*Interrupting* That’s right. I have had no formal training – so it is not like a director goes ‘okay, be sad’ and I can turn it on like a tap. I need to reach inside myself, into my own experiences, draw on those and on the emotions they evoked, then translate them into what I am supposed to do in front of the camera at that particular point.

And has life taught you the sadness of lost love, for you to draw upon when playing Paro?

Well, life does teach you what sadness is. I am neither immune, nor an exception. And for the sake of argument, what if life doesn’t teach you that ‘particular’ lesson? That is ultimately what being an actress is all about — you retain a certain basic innocence, you retain your malleability…

Malleability?

Yes. Like, you know, you don’t become one of those push-button, practiced performers. You as an actress stay loose, so that the director can when needed mould you into what he needs of you at that particular point.

Devdas has been a long project – you have worked on it for, what, a little over a year? And you and Shah Rukh have both said that it was an intense, very emotional, subject, a very emotional project. So at the end of it, what has it done for you? Has it given you, say, a new direction, a yardstick to evaluate future projects?

Working on the movie — and yes, it was intense, it was very emotional — put us in touch with a more intense part of our personalities. Something that was probably buried deep, that we did not need to be in touch with in the day-to-day course of life. Mostly, if you notice, we skim the emotional waves – joy, anger, sorrow, whatever. We do not, as a rule, dive deep, experience the intense peaks of these emotions, except very rarely.

What Devdas did was, for a prolonged period of time, put us in touch with that intensity of emotion — that part of us that is capable of feeling extreme sadness.

As to whether it forms a yardstick for future projects, no, not really. You try to be versatile, you try to avoid doing the same thing over and over again – so it is not like you do a Devdas, you love the experience, so you tell yourself okay let’s do more of these.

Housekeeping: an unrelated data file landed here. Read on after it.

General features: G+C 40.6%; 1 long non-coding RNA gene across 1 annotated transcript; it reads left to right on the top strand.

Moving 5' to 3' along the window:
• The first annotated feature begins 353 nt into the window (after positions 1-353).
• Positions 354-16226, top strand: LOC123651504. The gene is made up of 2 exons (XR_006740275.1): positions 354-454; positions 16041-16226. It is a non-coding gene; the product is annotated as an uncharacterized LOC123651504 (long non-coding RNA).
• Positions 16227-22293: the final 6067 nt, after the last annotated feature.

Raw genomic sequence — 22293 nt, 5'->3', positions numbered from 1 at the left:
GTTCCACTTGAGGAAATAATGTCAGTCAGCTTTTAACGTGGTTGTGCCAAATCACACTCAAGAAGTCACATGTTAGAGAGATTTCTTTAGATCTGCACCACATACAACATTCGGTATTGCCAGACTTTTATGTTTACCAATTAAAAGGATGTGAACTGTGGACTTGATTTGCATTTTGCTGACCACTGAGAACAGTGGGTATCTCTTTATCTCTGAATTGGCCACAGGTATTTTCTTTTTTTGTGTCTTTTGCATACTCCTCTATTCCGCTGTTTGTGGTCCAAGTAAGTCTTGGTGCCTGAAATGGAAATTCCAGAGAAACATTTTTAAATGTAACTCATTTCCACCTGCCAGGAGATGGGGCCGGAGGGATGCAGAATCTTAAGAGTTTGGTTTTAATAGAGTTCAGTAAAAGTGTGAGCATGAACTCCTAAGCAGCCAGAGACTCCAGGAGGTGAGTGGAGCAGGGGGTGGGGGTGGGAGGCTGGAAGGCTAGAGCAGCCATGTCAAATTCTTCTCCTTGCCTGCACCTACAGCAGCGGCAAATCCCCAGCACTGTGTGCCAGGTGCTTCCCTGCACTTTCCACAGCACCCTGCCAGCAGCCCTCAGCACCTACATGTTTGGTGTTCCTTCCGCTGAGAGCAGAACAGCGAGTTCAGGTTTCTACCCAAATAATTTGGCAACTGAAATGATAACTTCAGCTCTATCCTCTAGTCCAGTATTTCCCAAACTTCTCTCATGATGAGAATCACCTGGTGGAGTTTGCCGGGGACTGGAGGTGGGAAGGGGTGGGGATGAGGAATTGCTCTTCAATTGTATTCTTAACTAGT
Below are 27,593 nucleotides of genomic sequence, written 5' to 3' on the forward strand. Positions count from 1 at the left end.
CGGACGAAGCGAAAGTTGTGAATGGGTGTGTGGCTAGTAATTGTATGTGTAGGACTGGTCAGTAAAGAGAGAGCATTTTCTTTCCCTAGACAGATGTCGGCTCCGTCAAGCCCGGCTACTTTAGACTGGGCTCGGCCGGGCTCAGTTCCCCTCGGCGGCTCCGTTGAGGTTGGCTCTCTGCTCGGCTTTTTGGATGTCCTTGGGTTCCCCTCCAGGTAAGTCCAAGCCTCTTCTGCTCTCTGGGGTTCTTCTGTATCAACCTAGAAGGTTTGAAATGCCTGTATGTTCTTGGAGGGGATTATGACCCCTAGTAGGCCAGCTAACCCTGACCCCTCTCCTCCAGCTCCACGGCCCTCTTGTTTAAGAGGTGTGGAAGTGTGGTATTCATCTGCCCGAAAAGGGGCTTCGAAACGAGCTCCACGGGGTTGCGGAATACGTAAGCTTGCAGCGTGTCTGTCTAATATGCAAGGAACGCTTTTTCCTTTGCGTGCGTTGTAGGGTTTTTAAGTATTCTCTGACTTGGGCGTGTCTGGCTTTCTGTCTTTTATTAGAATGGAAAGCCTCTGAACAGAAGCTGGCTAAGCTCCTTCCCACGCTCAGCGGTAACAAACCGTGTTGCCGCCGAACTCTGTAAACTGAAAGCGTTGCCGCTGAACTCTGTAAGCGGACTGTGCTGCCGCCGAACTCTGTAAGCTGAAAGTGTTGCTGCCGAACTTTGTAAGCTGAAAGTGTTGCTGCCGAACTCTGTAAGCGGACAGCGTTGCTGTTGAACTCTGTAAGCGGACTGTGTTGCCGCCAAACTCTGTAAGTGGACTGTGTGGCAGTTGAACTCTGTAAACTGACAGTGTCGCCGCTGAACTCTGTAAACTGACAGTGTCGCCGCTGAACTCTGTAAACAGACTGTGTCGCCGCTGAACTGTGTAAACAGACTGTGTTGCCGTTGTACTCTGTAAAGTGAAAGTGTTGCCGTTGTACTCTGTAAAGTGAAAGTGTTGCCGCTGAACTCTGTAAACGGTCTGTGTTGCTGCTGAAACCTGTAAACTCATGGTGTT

To take you back in time — shortly before you went to Sun City for the Miss World pageant, when we asked you if you would get into films, you said it was not likely. Shortly after winning the title, though, you signed on for your first film. What changed your mind?

Pre-Miss World, yes, I did tell people that I was not interested in movies. Look, in most cases, what happens is, you win a big beauty title and then you get flooded with offers. In my case, as you know, that was not how it happened. I had offers even before I went for the Miss World pageant, and these were big offers, from very big names.

At that point, I had decided not to bite the bait. I come from an ordinary, middle class family — none of us had ever been into acting and stuff, even modeling, when I first started doing it, was new for us. Modeling was okay, I was doing it part time, and I was studying architecture. And I was serious about that.

But then I got back after winning the title, and there was this huge felicitation in my college, and that is when it hit me that I could never be an ordinary student again. Sure there was some buzz when I started modeling, but not like this — the title changed everything. At that point, I realized I had two choices — either pack my bags and go abroad to study, so that I would be away from the adulation and could be a normal student, or make an alternate career choice.

That was when Mani Rathnam made me an offer and that opened up the alternate career choice.

But you had, by your own admission, big offers from big names. So what made Mani Rathnam’s offer the decider?

Well, Mani was – and is – very very big. One of the best directors in India, perhaps the best. comparable to the best worldwide. But that was only half the attraction.

When I decided that I was going to give movies a try, I wanted to break the norms, I wanted to break the myths, the expectations. The offers I got till then were about me, around me – I was this beauty queen and the films offered highlighted me, put me in the forefront. It’s like ‘oh, she won a Miss World so they are making a movie with her’.

But Mani’s film, Iruvar, was not about me — it was not about Aishwarya Rai. Mohanlal is the central character, there were other very talented actors and actresses, there was a very talented crew and then there was Mani himself. I was only a small part of the project and that is why I consciously chose that role, rather than one that revolved around me.